Court of Appeal
Ultimately, the plaintiff was awarded the sum of €41,000 in the Court of Appeal and the defendants were awarded both their costs of appeal and the excess costs they incurred in defending these proceedings in the High Court at first instance.
The plaintiff asserted that it would be unduly harsh to penalise her for costs on the double (the costs of the appeal and a Costs Differential Order in respect of the High Court proceedings).
Judgment & Court’s Rationale
With regard to the appeal costs, the Court referenced the dilemma arising where costs fall to be decided when a plaintiff is awarded damages in the High Court which are too high, and are ultimately reduced on appeal, through no fault of their own. It also acknowledged that to oblige the defendants to pay two sets of appeal costs after a successful appeal could be viewed as an injustice.
In these circumstances, the Court made reference to Section 169 of the Legal Services Regulation Act 2015 and the requirement for the Court to have regard to any offer of settlement made, to abate the element of unfairness that might otherwise arise. The Court noted that virtually all of the costs of the appeal would have been avoided had the plaintiff accepted the defendants’ Calderbank offer, a key factor in the Court’s decision to oblige the plaintiff to discharge both parties’ appeal costs.
In respect of the Costs Differential Order, the court found that the injury was of a kind that fell squarely within the relevant category in the Book of Quantum and could find no basis to support the commencement of these proceedings in the High Court. This coupled with the fact the defendants wrote to the plaintiff a month after service of the Personal Injuries Summons, signalling their intention to seek a Costs Differential Order if required, ultimately led to the defendants being awarded the excess costs incurred by them in defending the matter in the High Court.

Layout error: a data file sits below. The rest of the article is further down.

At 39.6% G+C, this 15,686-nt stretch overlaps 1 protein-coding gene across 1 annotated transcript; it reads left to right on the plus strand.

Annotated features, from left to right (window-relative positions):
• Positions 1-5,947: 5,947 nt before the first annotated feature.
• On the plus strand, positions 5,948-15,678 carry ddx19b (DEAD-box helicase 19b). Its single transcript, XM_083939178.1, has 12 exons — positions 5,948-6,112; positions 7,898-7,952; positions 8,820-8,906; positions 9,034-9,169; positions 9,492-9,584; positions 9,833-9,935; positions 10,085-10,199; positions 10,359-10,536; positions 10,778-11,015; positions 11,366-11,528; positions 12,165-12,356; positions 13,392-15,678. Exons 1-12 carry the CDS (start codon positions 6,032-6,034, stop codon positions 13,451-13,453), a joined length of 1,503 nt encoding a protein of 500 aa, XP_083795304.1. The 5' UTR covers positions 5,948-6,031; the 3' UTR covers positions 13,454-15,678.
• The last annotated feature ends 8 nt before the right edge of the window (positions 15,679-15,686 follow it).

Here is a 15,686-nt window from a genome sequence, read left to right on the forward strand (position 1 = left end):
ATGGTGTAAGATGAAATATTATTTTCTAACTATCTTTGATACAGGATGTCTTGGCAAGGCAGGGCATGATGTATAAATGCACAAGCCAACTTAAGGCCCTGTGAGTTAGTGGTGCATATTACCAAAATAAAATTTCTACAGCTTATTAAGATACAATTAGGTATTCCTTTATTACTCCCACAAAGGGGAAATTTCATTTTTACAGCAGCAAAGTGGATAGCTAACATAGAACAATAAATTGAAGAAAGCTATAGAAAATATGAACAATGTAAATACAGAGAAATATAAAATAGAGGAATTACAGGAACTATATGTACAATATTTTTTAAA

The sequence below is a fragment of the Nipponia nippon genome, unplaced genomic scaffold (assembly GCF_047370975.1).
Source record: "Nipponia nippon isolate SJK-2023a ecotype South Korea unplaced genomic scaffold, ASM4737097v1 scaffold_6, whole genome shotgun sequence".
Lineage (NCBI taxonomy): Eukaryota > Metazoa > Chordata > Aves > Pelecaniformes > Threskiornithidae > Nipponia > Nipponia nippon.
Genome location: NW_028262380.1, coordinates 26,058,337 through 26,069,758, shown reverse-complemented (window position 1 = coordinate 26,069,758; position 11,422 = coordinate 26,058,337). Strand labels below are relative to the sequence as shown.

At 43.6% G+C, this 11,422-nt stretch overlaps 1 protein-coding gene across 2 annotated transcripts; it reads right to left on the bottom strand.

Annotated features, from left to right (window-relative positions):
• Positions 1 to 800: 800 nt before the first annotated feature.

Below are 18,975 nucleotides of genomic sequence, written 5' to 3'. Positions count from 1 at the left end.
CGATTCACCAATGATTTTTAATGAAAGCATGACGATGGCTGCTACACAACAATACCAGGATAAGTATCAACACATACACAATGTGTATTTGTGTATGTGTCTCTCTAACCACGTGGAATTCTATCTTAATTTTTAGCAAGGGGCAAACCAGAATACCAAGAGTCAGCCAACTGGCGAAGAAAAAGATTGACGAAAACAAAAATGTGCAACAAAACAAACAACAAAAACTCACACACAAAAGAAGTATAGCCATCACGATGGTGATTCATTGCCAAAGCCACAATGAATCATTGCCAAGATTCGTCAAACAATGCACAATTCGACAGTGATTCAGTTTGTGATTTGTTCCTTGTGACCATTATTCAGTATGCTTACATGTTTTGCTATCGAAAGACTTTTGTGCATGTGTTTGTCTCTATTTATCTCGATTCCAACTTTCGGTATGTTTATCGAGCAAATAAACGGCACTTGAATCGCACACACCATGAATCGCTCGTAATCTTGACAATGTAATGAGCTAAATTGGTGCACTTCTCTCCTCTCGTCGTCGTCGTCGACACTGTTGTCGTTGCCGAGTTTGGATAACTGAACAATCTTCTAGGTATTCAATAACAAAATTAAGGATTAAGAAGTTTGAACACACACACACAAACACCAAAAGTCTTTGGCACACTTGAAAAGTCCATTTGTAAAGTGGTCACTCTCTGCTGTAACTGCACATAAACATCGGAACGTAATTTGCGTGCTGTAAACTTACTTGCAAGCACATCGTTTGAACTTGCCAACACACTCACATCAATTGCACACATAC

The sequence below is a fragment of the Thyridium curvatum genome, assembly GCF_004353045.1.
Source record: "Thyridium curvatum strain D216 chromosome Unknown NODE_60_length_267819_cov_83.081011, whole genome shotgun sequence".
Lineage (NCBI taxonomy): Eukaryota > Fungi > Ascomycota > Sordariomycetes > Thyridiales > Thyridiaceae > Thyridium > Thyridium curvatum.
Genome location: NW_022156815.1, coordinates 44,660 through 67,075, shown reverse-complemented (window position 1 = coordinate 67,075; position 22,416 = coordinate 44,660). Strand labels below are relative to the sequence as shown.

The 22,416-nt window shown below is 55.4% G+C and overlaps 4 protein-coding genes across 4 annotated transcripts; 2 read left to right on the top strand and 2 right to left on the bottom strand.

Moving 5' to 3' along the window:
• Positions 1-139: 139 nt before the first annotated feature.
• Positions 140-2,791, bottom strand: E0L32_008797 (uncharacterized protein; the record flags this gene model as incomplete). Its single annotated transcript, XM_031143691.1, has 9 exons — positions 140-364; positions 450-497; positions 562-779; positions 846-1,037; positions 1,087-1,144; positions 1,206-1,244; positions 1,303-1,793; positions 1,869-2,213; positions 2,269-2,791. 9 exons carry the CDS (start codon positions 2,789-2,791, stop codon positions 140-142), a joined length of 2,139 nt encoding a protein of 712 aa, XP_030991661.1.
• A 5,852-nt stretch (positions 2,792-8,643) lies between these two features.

Commentary – takeaway points for litigants
The McKeown case is a very welcome decision from the perspective of defendants and provides a cautionary tale to plaintiffs in civil litigation. It demonstrates the power of a Calderbank Letter while an appeal is pending, which was a material factor in the court’s decision to penalise the plaintiff on appeal costs in this instance.
The case highlights the benefit of defendants sending early warning letters to plaintiffs’ solicitors in appropriate cases, outlining an intention to apply for a Costs Differential Order. Equally, plaintiffs should ensure proceedings are issued in the appropriate jurisdiction and duly consider the merits of any Calderbank Letters received.
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About the Author
Fergal Mullins is an associate solicitor in the Healthcare team at Hayes solicitors. He primarily advises clinical practitioners, hospitals and indemnity bodies on the defence of clinical negligence claims. Prior to joining Hayes, Fergal worked in a London firm in the area of clinical negligence, having trained and worked post qualification in a large Dublin firm in the same area.